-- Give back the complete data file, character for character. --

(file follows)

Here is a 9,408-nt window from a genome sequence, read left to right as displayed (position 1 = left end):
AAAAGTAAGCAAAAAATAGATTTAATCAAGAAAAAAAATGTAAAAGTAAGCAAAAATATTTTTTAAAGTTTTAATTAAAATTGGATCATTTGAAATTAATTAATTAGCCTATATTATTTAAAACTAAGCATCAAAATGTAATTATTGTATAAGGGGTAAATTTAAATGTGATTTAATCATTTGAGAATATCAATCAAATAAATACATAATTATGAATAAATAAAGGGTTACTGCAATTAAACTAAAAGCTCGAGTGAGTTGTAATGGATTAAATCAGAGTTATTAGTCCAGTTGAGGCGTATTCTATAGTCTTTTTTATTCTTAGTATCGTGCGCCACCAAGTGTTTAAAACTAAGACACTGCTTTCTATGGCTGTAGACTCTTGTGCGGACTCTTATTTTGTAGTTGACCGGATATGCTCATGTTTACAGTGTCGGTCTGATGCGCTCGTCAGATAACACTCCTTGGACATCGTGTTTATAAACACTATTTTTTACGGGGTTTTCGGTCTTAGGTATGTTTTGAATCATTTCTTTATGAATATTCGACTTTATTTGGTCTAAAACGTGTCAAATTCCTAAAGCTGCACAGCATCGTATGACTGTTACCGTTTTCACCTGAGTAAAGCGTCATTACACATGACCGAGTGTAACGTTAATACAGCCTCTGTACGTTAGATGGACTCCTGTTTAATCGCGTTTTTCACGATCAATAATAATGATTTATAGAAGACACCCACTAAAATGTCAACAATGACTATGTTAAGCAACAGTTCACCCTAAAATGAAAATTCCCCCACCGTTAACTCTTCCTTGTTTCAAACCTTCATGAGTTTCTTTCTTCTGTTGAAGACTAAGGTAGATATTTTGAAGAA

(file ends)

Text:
Here is a 9,408-nt window from a genome sequence, read left to right as displayed (position 1 = left end):
AAAAGTAAGCAAAAAATAGATTTAATCAAGAAAAAAAATGTAAAAGTAAGCAAAAATATTTTTTAAAGTTTTAATTAAAATTGGATCATTTGAAATTAATTAATTAGCCTATATTATTTAAAACTAAGCATCAAAATGTAATTATTGTATAAGGGGTAAATTTAAATGTGATTTAATCATTTGAGAATATCAATCAAATAAATACATAATTATGAATAAATAAAGGGTTACTGCAATTAAACTAAAAGCTCGAGTGAGTTGTAATGGATTAAATCAGAGTTATTAGTCCAGTTGAGGCGTATTCTATAGTCTTTTTTATTCTTAGTATCGTGCGCCACCAAGTGTTTAAAACTAAGACACTGCTTTCTATGGCTGTAGACTCTTGTGCGGACTCTTATTTTGTAGTTGACCGGATATGCTCATGTTTACAGTGTCGGTCTGATGCGCTCGTCAGATAACACTCCTTGGACATCGTGTTTATAAACACTATTTTTTACGGGGTTTTCGGTCTTAGGTATGTTTTGAATCATTTCTTTATGAATATTCGACTTTATTTGGTCTAAAACGTGTCAAATTCCTAAAGCTGCACAGCATCGTATGACTGTTACCGTTTTCACCTGAGTAAAGCGTCATTACACATGACCGAGTGTAACGTTAATACAGCCTCTGTACGTTAGATGGACTCCTGTTTAATCGCGTTTTTCACGATCAATAATAATGATTTATAGAAGACACCCACTAAAATGTCAACAATGACTATGTTAAGCAACAGTTCACCCTAAAATGAAAATTCCCCCACCGTTAACTCTTCCTTGTTTCAAACCTTCATGAGTTTCTTTCTTCTGTTGAAGACTAAGGTAGATATTTTGAAGAA